“Can you crack the code?” This is the mantra of JJ Brine, the force behind the iconoclastic one-man band CodeCracker. Brine’s distinctive style evokes shades of Joy Division and Nico – his primary influences – while amounting to a future-retro brand of electronica all his own.
Brine cites his “frantic” experiences in world travel as a major inspiration for his music; his time in the Middle East has been particularly influential. While living in Beirut, he and his Lebanese boyfriend were kidnapped by Hezbollah following an “incident” in the Dahiye suburb. At gunpoint, with bags over their heads, they were held captive and interrogated for seven hours before being released. Brine admits to being terrified by the experience but also calls it “exhilarating” and adds that he “thrives under intense circumstances.”
Brine claims a musical consciousness rather than a course of musical experience and education. “I’ve been singing for what seems like an eternity.” For Brine, music transports, as it does for his listeners. The distinctive baritone vocal and cinematic musical style of CodeCracker married to the lyrical focus on esoteric, religious, and political subject matter has drawn a cult of acolytes with just one record released and a second on the way.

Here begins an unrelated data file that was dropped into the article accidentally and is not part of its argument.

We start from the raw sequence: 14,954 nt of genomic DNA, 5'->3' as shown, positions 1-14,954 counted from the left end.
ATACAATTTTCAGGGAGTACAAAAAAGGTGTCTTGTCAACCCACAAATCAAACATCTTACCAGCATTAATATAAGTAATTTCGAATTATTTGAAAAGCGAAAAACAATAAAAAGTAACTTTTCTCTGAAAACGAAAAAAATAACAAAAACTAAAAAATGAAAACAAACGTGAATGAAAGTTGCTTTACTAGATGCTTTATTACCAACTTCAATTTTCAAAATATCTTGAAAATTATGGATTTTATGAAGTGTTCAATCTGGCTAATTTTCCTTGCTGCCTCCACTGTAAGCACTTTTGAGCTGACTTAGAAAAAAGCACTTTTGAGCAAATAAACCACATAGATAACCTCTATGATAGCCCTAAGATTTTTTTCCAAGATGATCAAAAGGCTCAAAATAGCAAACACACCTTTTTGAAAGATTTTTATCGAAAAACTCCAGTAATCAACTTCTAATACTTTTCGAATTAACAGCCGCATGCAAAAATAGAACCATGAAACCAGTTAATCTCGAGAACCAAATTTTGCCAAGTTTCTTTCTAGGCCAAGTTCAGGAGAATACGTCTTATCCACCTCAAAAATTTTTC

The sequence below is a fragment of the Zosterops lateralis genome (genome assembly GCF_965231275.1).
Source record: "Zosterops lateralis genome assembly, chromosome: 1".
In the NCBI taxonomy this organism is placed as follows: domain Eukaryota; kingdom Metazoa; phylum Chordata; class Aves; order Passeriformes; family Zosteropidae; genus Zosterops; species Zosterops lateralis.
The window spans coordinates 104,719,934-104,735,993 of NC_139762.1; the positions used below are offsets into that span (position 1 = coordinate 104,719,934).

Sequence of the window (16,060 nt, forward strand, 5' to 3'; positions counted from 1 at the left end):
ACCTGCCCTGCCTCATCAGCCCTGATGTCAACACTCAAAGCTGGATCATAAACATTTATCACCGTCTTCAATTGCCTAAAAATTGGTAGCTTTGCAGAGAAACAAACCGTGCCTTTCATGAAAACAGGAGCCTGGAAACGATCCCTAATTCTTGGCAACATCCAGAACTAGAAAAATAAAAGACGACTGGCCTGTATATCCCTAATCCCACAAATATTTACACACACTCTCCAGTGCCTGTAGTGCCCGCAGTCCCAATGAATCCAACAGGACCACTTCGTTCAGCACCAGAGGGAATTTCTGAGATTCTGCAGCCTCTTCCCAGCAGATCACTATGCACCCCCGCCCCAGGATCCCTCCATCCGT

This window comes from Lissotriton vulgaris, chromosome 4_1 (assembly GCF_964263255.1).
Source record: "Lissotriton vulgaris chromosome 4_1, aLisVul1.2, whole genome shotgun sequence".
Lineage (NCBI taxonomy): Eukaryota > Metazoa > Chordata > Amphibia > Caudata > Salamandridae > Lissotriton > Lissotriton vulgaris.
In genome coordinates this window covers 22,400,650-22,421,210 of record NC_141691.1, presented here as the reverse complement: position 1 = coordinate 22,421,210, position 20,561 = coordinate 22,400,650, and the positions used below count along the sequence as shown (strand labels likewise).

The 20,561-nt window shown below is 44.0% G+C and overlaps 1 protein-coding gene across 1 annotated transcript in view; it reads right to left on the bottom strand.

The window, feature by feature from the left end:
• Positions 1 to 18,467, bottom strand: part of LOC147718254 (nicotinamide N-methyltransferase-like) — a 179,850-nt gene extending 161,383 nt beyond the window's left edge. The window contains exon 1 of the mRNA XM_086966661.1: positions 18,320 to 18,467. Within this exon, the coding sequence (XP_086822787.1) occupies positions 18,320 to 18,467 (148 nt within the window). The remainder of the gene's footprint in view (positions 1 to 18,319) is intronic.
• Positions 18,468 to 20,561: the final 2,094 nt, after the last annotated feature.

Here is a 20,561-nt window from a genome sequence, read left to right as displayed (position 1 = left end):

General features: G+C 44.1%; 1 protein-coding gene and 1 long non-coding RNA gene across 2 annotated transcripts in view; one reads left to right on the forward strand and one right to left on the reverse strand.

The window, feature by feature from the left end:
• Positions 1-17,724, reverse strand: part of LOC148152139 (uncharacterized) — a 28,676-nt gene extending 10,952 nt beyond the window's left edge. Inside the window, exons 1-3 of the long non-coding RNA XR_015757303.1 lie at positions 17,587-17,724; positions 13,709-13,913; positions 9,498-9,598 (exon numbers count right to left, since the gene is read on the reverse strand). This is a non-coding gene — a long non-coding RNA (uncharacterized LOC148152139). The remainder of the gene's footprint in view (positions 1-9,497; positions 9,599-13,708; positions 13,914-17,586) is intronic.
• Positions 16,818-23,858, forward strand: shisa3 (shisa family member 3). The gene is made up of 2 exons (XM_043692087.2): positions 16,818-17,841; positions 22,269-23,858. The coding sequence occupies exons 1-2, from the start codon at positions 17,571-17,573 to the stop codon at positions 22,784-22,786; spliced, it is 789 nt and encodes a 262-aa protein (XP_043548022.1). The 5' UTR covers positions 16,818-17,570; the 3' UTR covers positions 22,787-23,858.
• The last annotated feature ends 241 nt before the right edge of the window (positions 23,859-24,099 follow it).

CodeCracker, the self-titled debut album, explores religious themes and relationships of power, giving the listener a deliciously demented sonic experience. Displaying his affinity for situations of extreme contrasts, CodeCracker presents the reflective, down tempo “Portrait of Ruin” with sparse guitar/drum/bass/synth instrumentation alongside the lush electronic experimental romp “I’ll Dig You Up and F**k You.” With the dark, perhaps even nihilistic tones of his debut, Brine occupies a seat of power among his fans and musical cohorts that is certain to continue and evolve into his next project, titled ESM due out for release in March.